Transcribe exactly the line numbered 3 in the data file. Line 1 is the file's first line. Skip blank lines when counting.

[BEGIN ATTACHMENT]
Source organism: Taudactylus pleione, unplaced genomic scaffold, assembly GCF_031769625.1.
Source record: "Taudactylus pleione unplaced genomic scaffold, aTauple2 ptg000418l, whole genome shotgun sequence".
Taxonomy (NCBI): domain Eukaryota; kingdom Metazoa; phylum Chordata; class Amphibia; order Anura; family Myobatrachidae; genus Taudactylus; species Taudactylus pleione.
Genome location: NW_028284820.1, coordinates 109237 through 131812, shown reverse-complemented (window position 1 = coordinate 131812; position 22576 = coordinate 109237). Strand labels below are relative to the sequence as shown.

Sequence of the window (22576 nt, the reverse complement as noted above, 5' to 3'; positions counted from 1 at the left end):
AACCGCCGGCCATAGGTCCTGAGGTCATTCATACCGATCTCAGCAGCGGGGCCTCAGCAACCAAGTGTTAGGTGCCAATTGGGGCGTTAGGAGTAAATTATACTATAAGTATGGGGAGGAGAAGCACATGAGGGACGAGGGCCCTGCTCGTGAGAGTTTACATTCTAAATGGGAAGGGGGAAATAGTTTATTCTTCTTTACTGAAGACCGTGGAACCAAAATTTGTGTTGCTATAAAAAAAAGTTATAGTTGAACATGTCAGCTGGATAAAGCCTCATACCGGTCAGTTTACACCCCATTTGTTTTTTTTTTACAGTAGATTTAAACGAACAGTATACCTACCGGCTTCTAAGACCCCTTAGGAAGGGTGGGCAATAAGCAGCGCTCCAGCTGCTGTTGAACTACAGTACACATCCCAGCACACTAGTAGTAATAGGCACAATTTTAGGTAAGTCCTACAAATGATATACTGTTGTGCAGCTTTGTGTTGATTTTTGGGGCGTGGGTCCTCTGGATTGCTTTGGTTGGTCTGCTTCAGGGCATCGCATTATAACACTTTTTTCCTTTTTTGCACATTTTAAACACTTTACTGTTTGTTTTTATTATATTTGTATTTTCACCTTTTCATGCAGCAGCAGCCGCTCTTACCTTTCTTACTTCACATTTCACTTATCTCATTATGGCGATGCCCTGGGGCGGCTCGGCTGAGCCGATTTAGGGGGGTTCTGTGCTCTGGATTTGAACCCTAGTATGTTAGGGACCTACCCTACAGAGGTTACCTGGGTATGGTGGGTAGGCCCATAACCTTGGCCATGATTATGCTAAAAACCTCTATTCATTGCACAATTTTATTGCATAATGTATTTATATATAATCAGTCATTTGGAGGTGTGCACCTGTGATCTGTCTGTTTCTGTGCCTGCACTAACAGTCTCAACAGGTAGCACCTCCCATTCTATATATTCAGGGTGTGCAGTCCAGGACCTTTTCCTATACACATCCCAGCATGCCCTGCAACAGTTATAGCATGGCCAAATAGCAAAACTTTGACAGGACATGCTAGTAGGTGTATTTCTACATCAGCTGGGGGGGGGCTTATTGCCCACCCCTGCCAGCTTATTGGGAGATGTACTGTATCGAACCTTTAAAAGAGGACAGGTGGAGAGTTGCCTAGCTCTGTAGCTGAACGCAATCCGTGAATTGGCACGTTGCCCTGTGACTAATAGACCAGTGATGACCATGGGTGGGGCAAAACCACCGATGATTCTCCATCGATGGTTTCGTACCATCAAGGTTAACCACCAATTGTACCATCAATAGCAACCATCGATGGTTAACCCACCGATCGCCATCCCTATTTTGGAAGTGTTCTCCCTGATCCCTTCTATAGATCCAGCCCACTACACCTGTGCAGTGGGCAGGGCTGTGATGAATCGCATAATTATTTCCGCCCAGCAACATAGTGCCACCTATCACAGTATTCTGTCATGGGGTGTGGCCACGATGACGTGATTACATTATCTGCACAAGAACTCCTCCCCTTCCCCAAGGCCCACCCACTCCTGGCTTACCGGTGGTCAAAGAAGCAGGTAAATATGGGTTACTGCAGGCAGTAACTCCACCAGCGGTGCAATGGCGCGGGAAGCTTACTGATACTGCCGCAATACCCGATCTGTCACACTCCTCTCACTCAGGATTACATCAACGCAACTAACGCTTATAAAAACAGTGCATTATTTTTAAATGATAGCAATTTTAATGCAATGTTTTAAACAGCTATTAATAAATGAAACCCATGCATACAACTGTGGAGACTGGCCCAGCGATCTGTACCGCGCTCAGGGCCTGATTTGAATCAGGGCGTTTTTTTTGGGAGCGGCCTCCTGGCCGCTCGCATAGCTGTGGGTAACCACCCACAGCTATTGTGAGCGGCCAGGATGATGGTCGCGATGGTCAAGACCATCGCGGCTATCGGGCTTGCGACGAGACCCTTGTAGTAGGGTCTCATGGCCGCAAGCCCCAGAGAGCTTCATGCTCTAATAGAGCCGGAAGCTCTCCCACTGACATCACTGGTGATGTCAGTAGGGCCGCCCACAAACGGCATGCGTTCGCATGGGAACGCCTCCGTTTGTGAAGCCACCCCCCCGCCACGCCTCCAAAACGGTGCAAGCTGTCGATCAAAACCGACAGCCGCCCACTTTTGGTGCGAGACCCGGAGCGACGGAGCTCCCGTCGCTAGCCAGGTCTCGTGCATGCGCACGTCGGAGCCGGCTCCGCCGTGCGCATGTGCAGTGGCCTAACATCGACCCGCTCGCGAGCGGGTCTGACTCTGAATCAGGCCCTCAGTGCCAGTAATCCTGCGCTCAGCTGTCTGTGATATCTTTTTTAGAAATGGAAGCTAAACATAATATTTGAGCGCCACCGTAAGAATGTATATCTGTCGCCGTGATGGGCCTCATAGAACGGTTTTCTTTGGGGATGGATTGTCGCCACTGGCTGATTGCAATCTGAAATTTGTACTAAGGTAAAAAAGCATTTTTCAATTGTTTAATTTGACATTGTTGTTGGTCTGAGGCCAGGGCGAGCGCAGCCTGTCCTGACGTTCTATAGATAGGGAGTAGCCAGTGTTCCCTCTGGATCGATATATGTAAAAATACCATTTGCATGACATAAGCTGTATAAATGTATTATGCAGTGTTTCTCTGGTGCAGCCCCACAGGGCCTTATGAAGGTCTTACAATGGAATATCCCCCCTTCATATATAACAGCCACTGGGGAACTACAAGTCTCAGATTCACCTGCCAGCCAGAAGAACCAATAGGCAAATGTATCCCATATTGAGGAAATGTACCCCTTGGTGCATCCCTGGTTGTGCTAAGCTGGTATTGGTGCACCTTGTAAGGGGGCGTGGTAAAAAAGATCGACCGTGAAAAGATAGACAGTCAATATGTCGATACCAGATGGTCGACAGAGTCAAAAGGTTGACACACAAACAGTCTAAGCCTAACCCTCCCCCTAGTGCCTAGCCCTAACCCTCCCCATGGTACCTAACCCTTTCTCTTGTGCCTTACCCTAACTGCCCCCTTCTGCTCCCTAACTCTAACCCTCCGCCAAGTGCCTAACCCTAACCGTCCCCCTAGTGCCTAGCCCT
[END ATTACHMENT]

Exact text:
Taxonomy (NCBI): domain Eukaryota; kingdom Metazoa; phylum Chordata; class Amphibia; order Anura; family Myobatrachidae; genus Taudactylus; species Taudactylus pleione.